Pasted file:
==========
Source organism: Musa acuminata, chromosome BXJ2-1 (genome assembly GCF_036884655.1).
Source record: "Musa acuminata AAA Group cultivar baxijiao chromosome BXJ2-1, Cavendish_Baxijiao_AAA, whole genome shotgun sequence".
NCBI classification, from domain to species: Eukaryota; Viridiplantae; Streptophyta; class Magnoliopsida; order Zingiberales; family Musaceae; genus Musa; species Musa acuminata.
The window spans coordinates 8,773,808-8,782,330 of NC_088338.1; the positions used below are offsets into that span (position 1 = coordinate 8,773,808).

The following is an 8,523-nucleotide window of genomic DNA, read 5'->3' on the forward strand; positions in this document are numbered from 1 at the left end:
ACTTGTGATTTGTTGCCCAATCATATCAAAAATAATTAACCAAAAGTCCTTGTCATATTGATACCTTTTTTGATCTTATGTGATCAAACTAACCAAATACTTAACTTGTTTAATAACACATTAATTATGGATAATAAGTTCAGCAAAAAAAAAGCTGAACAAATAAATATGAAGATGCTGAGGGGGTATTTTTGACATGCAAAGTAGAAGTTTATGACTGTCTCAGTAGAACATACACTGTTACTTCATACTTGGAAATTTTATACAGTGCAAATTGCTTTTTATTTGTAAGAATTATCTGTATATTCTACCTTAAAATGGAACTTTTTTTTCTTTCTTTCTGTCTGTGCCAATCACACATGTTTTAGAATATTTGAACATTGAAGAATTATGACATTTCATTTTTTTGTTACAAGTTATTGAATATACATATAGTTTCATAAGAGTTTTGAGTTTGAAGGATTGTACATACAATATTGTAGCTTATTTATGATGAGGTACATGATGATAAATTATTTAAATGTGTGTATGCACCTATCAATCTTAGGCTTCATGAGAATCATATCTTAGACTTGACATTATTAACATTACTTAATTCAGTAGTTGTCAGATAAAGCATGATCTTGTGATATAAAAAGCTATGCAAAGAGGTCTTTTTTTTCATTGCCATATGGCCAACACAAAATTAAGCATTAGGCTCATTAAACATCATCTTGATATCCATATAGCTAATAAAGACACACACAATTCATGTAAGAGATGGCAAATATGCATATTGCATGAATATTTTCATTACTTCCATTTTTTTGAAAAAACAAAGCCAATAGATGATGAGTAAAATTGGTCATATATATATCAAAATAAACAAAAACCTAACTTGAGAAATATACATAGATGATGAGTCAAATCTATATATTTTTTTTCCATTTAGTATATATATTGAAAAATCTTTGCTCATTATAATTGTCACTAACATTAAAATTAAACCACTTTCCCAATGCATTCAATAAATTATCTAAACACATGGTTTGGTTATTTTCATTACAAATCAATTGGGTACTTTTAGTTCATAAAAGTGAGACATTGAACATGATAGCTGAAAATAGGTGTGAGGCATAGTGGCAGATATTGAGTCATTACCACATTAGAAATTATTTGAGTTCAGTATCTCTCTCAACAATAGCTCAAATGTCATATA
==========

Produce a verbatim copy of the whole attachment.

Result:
Source organism: Musa acuminata, chromosome BXJ2-1 (genome assembly GCF_036884655.1).
Source record: "Musa acuminata AAA Group cultivar baxijiao chromosome BXJ2-1, Cavendish_Baxijiao_AAA, whole genome shotgun sequence".
NCBI classification, from domain to species: Eukaryota; Viridiplantae; Streptophyta; class Magnoliopsida; order Zingiberales; family Musaceae; genus Musa; species Musa acuminata.
The window spans coordinates 8,773,808-8,782,330 of NC_088338.1; the positions used below are offsets into that span (position 1 = coordinate 8,773,808).

The following is an 8,523-nucleotide window of genomic DNA, read 5'->3' on the forward strand; positions in this document are numbered from 1 at the left end:
ACTTGTGATTTGTTGCCCAATCATATCAAAAATAATTAACCAAAAGTCCTTGTCATATTGATACCTTTTTTGATCTTATGTGATCAAACTAACCAAATACTTAACTTGTTTAATAACACATTAATTATGGATAATAAGTTCAGCAAAAAAAAAGCTGAACAAATAAATATGAAGATGCTGAGGGGGTATTTTTGACATGCAAAGTAGAAGTTTATGACTGTCTCAGTAGAACATACACTGTTACTTCATACTTGGAAATTTTATACAGTGCAAATTGCTTTTTATTTGTAAGAATTATCTGTATATTCTACCTTAAAATGGAACTTTTTTTTCTTTCTTTCTGTCTGTGCCAATCACACATGTTTTAGAATATTTGAACATTGAAGAATTATGACATTTCATTTTTTTGTTACAAGTTATTGAATATACATATAGTTTCATAAGAGTTTTGAGTTTGAAGGATTGTACATACAATATTGTAGCTTATTTATGATGAGGTACATGATGATAAATTATTTAAATGTGTGTATGCACCTATCAATCTTAGGCTTCATGAGAATCATATCTTAGACTTGACATTATTAACATTACTTAATTCAGTAGTTGTCAGATAAAGCATGATCTTGTGATATAAAAAGCTATGCAAAGAGGTCTTTTTTTTCATTGCCATATGGCCAACACAAAATTAAGCATTAGGCTCATTAAACATCATCTTGATATCCATATAGCTAATAAAGACACACACAATTCATGTAAGAGATGGCAAATATGCATATTGCATGAATATTTTCATTACTTCCATTTTTTTGAAAAAACAAAGCCAATAGATGATGAGTAAAATTGGTCATATATATATCAAAATAAACAAAAACCTAACTTGAGAAATATACATAGATGATGAGTCAAATCTATATATTTTTTTTCCATTTAGTATATATATTGAAAAATCTTTGCTCATTATAATTGTCACTAACATTAAAATTAAACCACTTTCCCAATGCATTCAATAAATTATCTAAACACATGGTTTGGTTATTTTCATTACAAATCAATTGGGTACTTTTAGTTCATAAAAGTGAGACATTGAACATGATAGCTGAAAATAGGTGTGAGGCATAGTGGCAGATATTGAGTCATTACCACATTAGAAATTATTTGAGTTCAGTATCTCTCTCAACAATAGCTCAAATGTCATATA